With the Los Angeles Dodgers’ spot in October secured, it’s fun to daydream about a potential NLCS matchup against one of the league’s best teams: the New York Mets. Some would even say the two squads are on a collision course heading towards each other.
So the question must be asked: are the Mets a legitimate threat to the Dodgers’ pennant hopes? The short answer is yes. However, LA’s advantage exists exactly where the Amazins’ are weak: pitching depth.
The Dodgers have dealt with injuries to their pitching staff all season long. Walker Buehler has been out and will be out for the foreseeable future. Blake Treinen has been out most of the season and just landed back on the IL. The list of nagging injuries goes on.
If nothing else, the 2022 Dodgers have proven to be a resilient bunch that will consistently “answer the bell.” Players such as Alex Vesia, Evan Phillips, Julio Urías, Dustin May, and Tyler Anderson have all contributed in big spots that have allowed LA to run away with the best record in MLB.
The Dodgers have held opponents to baseball’s lowest batting average. They also possess the NL’s lowest team ERA by a wide margin. And some out there are worried about the Mets’ pitching?
Why the Dodgers shouldn’t worry about the Mets in a possible NLCS matchup
The Mets have been primarily praised for two reasons. They possess a stellar starting rotation and a “retro” offense that includes elements of both the old and new schools of thought.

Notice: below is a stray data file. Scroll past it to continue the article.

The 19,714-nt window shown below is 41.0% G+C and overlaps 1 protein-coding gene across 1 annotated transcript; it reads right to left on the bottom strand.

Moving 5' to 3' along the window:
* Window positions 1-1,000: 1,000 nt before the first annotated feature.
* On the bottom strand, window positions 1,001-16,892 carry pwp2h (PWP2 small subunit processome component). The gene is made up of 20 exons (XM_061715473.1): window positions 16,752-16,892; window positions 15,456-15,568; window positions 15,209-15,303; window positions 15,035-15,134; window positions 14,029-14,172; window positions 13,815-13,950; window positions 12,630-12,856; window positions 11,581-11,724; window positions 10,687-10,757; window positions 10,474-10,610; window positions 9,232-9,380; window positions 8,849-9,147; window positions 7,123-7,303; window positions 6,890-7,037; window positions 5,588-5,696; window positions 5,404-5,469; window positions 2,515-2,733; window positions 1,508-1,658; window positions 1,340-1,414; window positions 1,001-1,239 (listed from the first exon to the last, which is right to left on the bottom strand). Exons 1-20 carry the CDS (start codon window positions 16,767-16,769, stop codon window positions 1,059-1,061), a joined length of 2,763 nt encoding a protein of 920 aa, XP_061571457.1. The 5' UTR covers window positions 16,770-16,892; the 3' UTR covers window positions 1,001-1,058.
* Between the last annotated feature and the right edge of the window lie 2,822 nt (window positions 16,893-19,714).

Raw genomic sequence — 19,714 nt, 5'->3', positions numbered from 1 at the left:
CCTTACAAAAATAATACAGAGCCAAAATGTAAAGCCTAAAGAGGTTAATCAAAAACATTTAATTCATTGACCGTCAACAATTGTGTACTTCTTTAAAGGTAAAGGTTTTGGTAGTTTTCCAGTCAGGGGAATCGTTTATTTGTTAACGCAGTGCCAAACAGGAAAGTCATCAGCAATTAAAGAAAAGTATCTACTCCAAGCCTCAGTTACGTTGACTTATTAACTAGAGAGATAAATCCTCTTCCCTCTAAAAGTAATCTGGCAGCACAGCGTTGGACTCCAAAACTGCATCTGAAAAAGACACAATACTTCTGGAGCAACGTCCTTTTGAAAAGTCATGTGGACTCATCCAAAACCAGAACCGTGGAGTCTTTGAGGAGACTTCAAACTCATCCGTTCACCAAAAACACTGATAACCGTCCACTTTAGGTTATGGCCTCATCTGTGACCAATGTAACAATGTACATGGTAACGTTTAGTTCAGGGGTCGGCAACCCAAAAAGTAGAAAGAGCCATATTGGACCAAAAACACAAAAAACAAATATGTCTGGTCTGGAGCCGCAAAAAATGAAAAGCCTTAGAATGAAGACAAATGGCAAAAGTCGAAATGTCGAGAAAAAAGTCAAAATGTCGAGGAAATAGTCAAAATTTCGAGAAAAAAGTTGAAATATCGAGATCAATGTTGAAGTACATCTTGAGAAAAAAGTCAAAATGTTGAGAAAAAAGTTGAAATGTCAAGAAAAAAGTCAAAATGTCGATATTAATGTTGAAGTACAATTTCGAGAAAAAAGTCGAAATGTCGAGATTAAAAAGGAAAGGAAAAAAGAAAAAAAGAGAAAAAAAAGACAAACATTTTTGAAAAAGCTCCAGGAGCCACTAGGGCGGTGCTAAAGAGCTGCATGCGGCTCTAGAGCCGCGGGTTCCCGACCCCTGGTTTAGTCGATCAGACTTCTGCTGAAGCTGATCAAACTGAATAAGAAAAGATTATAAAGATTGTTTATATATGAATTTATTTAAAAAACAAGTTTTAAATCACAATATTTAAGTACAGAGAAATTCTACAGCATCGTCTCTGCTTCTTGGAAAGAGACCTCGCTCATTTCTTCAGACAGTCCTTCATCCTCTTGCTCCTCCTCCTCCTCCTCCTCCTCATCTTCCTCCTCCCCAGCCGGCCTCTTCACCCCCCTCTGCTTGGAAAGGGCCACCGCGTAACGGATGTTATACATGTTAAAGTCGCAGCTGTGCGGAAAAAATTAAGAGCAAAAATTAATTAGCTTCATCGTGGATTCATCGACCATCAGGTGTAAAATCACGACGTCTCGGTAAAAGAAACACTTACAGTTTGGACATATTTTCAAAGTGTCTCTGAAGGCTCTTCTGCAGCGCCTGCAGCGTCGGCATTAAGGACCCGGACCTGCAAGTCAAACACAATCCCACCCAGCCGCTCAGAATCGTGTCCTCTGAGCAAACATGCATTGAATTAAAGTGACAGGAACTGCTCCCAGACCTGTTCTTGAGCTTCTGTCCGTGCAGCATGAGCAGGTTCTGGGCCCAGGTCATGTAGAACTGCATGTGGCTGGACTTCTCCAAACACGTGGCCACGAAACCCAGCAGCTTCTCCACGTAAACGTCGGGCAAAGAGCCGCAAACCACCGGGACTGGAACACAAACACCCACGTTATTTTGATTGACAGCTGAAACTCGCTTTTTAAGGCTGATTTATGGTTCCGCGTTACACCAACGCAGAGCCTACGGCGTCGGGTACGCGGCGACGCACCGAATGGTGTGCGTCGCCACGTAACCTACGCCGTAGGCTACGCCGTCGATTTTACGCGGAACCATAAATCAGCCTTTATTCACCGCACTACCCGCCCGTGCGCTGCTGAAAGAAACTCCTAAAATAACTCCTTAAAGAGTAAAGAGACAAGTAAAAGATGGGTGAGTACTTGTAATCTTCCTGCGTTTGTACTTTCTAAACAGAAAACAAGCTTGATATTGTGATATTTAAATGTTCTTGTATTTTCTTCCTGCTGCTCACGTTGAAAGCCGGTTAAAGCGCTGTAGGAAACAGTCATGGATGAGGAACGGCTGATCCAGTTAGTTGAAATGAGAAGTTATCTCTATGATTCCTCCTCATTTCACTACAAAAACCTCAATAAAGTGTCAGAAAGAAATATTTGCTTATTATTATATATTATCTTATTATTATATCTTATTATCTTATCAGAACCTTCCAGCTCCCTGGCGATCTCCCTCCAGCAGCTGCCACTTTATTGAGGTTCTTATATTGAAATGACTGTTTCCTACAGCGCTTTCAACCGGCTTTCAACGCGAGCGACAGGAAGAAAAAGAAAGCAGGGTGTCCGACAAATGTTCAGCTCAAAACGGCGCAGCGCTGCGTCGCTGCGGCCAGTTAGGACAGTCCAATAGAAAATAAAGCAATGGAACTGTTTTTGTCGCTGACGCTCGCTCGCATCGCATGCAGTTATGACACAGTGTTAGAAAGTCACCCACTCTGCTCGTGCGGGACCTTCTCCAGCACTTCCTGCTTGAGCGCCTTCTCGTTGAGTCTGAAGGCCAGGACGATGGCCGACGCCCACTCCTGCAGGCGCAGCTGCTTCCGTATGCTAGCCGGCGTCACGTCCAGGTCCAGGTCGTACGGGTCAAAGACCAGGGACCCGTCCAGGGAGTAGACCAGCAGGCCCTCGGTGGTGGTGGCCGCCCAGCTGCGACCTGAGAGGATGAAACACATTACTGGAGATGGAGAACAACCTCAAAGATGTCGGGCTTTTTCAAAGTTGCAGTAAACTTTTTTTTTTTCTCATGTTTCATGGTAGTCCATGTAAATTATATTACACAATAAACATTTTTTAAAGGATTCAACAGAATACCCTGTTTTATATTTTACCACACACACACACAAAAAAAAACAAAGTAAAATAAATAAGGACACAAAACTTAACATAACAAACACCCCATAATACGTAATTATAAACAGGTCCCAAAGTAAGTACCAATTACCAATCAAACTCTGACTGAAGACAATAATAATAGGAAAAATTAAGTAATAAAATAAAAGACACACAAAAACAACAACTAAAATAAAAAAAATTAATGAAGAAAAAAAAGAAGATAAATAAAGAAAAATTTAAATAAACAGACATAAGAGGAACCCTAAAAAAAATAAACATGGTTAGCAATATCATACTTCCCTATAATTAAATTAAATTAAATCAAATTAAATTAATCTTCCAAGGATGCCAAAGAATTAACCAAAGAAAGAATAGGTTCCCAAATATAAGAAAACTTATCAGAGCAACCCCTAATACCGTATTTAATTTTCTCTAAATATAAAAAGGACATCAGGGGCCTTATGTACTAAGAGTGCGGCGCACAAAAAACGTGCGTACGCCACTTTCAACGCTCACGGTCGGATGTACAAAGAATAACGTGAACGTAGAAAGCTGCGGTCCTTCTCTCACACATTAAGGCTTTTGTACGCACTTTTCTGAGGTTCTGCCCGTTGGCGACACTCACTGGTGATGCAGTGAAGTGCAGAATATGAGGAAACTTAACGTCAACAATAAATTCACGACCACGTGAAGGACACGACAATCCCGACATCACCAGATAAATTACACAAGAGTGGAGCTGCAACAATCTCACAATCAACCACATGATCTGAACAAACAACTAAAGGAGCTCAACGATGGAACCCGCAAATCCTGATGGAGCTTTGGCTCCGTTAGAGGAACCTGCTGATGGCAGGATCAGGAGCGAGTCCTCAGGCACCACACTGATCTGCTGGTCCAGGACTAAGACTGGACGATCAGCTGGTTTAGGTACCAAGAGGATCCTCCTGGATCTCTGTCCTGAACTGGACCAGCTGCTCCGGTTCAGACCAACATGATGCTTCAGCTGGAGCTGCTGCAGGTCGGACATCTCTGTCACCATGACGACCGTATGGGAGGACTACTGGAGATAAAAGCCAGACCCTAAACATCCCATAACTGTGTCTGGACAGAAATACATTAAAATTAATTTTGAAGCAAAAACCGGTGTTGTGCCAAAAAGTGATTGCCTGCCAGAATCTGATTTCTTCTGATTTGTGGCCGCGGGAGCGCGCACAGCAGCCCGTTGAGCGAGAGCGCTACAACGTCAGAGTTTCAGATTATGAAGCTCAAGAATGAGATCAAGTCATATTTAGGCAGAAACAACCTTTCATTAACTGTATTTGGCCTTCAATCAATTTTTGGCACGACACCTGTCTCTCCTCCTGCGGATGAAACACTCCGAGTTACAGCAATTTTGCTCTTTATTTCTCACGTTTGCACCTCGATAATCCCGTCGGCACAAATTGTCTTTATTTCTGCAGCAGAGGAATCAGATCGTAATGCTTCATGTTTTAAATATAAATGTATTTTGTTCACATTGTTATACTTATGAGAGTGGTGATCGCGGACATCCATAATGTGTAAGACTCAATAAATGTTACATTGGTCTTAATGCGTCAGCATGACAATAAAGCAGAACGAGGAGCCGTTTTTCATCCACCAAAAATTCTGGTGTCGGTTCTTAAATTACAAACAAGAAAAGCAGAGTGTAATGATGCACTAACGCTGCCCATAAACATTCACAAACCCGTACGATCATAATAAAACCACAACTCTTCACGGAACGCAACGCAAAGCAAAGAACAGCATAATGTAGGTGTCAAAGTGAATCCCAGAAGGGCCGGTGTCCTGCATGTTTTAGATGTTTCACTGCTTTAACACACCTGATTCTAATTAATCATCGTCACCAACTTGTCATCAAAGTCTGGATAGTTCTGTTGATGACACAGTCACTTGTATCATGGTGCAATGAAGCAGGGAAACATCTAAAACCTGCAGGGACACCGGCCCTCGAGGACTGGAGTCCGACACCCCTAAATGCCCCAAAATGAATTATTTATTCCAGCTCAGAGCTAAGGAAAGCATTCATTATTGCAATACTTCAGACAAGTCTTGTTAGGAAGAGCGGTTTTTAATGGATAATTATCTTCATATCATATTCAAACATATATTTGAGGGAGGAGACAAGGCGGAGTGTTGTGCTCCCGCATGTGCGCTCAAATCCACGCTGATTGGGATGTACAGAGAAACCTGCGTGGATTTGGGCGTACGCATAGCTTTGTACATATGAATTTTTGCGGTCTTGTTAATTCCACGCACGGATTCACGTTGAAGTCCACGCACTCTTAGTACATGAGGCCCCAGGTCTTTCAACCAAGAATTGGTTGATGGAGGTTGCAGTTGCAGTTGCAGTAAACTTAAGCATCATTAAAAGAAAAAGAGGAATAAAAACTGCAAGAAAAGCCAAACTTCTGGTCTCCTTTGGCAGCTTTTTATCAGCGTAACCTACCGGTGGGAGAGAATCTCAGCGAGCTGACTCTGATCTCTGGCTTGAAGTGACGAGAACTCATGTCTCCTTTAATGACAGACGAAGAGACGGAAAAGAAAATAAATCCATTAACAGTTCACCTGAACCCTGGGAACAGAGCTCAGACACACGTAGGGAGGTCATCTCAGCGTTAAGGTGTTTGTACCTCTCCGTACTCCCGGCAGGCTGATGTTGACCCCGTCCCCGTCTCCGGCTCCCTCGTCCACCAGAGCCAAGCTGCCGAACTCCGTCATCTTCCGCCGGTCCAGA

In terms of the rotation, one shouldn’t act as if LA is in an entirely “lesser league.” Indeed, a healthy Max Scherzer and Jacob deGrom present problems for the boys in blue. However, if Tony Gonsolin is able to make a full recovery (and if Clayton Kershaw is 100%), that’ll be a colossal problem for New York.
The Mets are a team that thrives off of contact hitting. Gonsolin may not have a dominant strikeout or whiff percentage, but his combination of fastballs and changeups could keep the lineup’s “big guns” off balance. Gonsolin faced New York earlier this season and recorded a strong six innings of work without surrendering a run. Similarly, Anderson is an arm that could prove deadly. He currently ranks in the 94th percentile for chase rate. So where Gonsolin would have to work somewhat craftily, Anderson would be able to challenge the Mets’ best offensive trait.
Both team’s bullpens are an entirely different story. New York has Edwin Diaz, but the path to get to the “trumpets” has been an ongoing experiment. On the other hand, LA has been graced by depth. Phillips has been excellent. He leads the team with a 1.35 ERA. Others like Craig Kimbrel, Andrew Heaney, the currently injured Brusdar Graterol, and the aforementioned Vesia have each had their moment in the sun. This level of depth is key to postseason success.
It can be said that the Dodgers have “more paths to victory” when compared to the Mets. LA doesn’t necessarily need seven innings of shutout ball from their starter in order to succeed. Instead, they are a club that can win games in a variety of fashions. New York may have the marquee rotation, but when push comes to shove, the Dodgers have more man power.